As the sustainable investment industry approaches the crossover point (from niche to mainstream), it will engage more ‘mainstream’ investors and managers who are likely to have a more instinctive preference for minimal regulatory intervention in markets.  While some such individuals may object (on political grounds) to any governmental intervention, a majority are likely to accept intervention that improves the efficiency and competitiveness of markets but dislike regulation that is designed to achieve social or environmental objectives.

To reflect this likely range of opinions, throughout our research we will encourage respondents to consider:

  • Improvements and developments that are likely to occur under the influence of normal market forces (i.e. without intervention)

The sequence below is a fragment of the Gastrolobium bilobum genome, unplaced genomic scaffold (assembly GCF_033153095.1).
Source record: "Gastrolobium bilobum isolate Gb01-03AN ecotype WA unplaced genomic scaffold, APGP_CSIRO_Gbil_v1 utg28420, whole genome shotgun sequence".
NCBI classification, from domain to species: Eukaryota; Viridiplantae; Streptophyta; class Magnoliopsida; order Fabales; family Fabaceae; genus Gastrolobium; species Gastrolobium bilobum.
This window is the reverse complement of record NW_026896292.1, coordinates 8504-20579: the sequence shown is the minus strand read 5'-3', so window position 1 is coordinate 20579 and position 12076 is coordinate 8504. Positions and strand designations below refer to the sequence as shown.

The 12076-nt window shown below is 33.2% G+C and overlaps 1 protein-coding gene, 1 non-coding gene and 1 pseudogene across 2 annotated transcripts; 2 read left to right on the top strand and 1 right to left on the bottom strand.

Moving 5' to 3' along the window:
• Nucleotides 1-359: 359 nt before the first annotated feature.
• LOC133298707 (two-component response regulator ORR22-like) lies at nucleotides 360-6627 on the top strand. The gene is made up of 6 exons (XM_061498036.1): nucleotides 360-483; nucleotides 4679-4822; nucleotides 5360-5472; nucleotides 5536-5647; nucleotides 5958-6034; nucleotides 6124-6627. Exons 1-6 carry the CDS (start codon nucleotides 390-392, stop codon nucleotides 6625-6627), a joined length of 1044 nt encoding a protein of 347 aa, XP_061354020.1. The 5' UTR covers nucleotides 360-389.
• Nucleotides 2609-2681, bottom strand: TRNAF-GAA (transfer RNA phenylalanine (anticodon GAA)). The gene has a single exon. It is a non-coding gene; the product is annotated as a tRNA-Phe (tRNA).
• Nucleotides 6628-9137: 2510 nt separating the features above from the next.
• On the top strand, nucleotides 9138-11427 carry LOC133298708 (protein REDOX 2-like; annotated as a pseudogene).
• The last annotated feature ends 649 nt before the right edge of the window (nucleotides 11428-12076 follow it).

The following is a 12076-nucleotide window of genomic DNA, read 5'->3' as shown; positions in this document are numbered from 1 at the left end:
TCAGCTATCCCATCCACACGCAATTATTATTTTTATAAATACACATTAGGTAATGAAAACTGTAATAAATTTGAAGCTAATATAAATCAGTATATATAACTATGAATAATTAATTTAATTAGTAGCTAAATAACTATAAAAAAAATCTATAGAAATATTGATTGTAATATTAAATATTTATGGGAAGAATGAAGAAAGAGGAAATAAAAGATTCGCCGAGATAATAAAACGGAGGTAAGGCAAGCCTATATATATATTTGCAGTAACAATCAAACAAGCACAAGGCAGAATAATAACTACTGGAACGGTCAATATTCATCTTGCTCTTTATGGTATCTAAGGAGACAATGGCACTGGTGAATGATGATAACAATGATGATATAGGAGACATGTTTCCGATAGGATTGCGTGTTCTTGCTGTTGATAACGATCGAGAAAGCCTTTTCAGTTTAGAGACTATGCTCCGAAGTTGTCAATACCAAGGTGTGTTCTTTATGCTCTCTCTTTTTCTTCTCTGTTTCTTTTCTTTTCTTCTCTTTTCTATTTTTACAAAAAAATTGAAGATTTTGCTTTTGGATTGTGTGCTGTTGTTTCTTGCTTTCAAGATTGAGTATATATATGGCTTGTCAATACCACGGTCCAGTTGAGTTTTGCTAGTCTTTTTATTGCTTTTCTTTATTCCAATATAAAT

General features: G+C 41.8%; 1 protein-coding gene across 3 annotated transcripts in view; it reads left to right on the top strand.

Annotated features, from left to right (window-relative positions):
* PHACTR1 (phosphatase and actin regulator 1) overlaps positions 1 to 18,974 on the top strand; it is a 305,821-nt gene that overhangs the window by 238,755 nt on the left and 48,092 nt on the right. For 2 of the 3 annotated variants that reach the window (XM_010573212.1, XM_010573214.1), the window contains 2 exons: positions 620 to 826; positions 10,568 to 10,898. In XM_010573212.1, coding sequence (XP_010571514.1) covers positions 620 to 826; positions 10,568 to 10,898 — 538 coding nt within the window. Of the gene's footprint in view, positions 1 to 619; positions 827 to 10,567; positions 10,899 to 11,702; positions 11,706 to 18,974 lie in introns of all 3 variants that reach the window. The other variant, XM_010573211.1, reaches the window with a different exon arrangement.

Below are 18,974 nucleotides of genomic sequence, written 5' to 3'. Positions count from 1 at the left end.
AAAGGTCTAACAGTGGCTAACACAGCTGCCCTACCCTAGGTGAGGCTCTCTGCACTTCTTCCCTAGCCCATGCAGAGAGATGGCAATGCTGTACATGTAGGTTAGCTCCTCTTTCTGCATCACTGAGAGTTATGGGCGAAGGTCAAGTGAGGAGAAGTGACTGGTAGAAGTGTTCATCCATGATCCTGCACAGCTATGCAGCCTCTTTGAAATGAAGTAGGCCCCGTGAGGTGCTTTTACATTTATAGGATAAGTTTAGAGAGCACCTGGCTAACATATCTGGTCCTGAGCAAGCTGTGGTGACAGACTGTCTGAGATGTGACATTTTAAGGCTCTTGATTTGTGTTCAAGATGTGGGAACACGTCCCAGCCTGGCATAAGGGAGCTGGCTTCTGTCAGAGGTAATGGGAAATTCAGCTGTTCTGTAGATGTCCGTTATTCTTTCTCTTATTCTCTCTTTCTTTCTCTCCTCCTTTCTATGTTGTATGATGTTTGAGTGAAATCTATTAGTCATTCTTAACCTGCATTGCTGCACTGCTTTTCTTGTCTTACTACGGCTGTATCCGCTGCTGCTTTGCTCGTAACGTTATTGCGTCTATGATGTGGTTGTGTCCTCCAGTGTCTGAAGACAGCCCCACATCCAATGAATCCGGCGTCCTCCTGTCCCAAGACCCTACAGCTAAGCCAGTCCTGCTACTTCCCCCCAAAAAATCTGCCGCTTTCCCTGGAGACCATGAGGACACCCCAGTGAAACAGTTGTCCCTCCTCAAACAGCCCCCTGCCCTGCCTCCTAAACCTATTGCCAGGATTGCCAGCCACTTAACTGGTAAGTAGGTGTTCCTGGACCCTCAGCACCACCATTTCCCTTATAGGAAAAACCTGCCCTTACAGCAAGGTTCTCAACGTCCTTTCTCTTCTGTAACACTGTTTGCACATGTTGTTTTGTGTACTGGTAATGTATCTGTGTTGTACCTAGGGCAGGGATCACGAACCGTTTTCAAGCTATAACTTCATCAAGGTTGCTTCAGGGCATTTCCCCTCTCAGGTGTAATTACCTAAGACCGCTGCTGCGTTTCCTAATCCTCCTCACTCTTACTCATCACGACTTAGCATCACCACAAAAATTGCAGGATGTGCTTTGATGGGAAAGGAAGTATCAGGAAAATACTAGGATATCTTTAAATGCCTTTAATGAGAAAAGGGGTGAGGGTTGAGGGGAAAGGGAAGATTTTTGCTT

• Regulatory interventions to promote efficiency and competitiveness within markets (market regulation)
  • Regulatory interventions to define, improve or standardize products, firms or processes (product regulation)
  • Regulatory rollback (if existing regulation is causing impediment)
  • Other (non-regulatory) interventions - including other policy measures, funding, infrastructure development etc.

When answering the open questions in this section about potential intervention, we encourage respondents to think broadly and to consider as wide a range of potential interventions (or non-interventions) as possible.